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Published on January 9th, 2007 | by Tom

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CES Now One Step Behind Consumers

There was a time when the Consumer Electronics Show excited the imagination with mind-boggling wizardry and gadgetry.  Not any more.  Today, CES feels like it is merely satisfying already articulated needs of the consumer, like its actually playing catch-up.  Live TV to the third screen?  Bring it on.  Slingcatcher tossing PC content to the TV, what’s the hold up?    Wireless home theater?  Ho hum.  The issue is that the Bubble Generation–30 million strong in the US alone–is a huge cadre of early adopters and trailblazers.  This generation is so comfortable with technology, so ready to embrace new things, that it is hard to wow them.  That may explain why so much media interest today has shifted over to San Francisco and Steve Job’s latest Apple revelations.  If its old hat technology (in this case long rumored), at least it has style and will be presented with panache.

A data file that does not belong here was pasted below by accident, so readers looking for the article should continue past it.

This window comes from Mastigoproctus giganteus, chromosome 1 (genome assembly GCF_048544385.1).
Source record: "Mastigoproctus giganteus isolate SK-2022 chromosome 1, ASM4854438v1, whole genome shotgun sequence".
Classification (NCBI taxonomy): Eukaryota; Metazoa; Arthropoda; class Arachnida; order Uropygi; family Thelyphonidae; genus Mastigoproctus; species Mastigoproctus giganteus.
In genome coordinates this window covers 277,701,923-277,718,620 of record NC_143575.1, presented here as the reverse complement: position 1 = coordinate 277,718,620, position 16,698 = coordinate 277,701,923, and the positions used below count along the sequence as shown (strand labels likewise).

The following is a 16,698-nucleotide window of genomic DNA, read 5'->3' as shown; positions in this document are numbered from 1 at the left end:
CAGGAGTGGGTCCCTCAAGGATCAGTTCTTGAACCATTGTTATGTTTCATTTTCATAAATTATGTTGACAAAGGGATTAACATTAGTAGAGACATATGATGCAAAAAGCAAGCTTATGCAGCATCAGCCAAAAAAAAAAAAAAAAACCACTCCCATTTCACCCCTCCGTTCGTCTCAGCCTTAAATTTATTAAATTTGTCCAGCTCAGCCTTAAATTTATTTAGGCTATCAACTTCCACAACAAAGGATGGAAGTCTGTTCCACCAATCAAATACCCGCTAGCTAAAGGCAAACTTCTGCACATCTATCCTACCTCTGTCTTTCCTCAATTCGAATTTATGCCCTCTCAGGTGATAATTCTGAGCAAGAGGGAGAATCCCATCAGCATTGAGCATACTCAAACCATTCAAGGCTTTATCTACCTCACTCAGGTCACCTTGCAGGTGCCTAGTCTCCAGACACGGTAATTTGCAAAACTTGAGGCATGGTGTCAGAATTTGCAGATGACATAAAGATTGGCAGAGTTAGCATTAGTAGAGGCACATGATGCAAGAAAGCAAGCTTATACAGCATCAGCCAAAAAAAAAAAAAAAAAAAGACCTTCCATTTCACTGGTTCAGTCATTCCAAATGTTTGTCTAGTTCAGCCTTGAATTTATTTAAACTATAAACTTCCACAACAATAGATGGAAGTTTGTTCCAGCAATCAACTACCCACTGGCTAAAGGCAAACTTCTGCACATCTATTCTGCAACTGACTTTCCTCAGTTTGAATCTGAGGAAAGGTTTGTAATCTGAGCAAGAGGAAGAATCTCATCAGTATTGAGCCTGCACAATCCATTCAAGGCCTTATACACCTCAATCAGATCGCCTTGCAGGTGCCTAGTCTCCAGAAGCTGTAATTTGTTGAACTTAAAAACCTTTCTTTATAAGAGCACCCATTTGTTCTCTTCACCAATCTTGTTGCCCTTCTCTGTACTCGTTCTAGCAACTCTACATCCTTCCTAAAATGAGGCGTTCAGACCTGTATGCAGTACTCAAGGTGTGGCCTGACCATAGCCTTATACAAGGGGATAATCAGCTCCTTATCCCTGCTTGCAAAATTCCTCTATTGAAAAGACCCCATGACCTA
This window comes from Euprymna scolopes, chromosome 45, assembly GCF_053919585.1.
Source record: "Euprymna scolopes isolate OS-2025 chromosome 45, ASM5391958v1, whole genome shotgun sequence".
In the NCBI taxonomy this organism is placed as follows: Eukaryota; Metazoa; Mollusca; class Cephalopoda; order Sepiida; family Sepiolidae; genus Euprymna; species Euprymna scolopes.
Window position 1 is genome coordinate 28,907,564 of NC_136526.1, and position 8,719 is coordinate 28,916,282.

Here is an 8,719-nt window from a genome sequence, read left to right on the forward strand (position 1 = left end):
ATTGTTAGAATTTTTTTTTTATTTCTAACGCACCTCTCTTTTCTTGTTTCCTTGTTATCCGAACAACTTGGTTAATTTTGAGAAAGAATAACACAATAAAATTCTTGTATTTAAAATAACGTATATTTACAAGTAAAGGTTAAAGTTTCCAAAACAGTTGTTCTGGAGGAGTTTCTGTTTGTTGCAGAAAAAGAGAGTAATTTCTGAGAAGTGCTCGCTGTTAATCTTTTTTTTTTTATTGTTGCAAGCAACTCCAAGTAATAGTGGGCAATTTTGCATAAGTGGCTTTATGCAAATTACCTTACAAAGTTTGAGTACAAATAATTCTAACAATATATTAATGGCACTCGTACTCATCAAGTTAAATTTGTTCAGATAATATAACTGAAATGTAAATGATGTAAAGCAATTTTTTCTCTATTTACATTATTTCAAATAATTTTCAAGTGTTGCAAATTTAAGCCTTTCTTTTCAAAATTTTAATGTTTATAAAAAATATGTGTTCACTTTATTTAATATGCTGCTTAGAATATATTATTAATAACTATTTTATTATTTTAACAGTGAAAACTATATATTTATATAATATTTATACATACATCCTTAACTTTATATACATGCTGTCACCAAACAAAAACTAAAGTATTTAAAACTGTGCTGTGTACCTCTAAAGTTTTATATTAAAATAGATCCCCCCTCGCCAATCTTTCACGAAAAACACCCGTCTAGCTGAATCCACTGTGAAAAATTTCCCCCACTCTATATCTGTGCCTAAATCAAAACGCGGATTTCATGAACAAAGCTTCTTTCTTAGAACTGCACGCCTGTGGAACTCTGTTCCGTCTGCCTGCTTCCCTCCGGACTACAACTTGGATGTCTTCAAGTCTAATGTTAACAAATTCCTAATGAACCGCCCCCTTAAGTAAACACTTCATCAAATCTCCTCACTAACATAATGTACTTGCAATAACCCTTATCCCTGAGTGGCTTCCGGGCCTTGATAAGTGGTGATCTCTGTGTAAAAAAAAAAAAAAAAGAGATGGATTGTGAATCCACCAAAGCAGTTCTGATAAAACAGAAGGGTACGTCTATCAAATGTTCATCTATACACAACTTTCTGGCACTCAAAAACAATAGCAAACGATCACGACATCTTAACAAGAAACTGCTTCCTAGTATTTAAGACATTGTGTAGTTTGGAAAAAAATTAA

What are the implications of a more frantic new technology adoption cycle?  Let’s call it the BubbleGen Affect.  Early acceptance, fast adoption, rapid market growth. Start again.  We are now seeing entire markets born, grow, morph and sometimes die in the span of a silicon generation.  This is nose-bleed territory.

What are the ramifications for future fanny-grabs like CES?  Not clear.  After all, it will be increasingly tough to capture that "wow factor" when your customers are already clamoring for more.

As we have seen in industry after industry, the compressed time to market for new applications and features is driving a business revolution behind the scenes.  Today, Moore’s Law is accelerating in certain areas as chip generations face rising pressures to deliver more for less.  Throughout the food chain companies are struggling to balance speed with accuracy, to get next gen products to the dock before they become obsolete.  A mobile phone generation has been slashed from maybe a year to just weeks.  Laptops are in continuous release.  Web sites need to launch while still in ideation.  It is a brutal environment except for the fastest, most open (read: collaborative) companies in every sector.

What are the ramifications for future fanny-grabs like CES?  Not clear.  After all, it will be increasingly tough to capture that "wow factor" when your customers are already clamoring for more.

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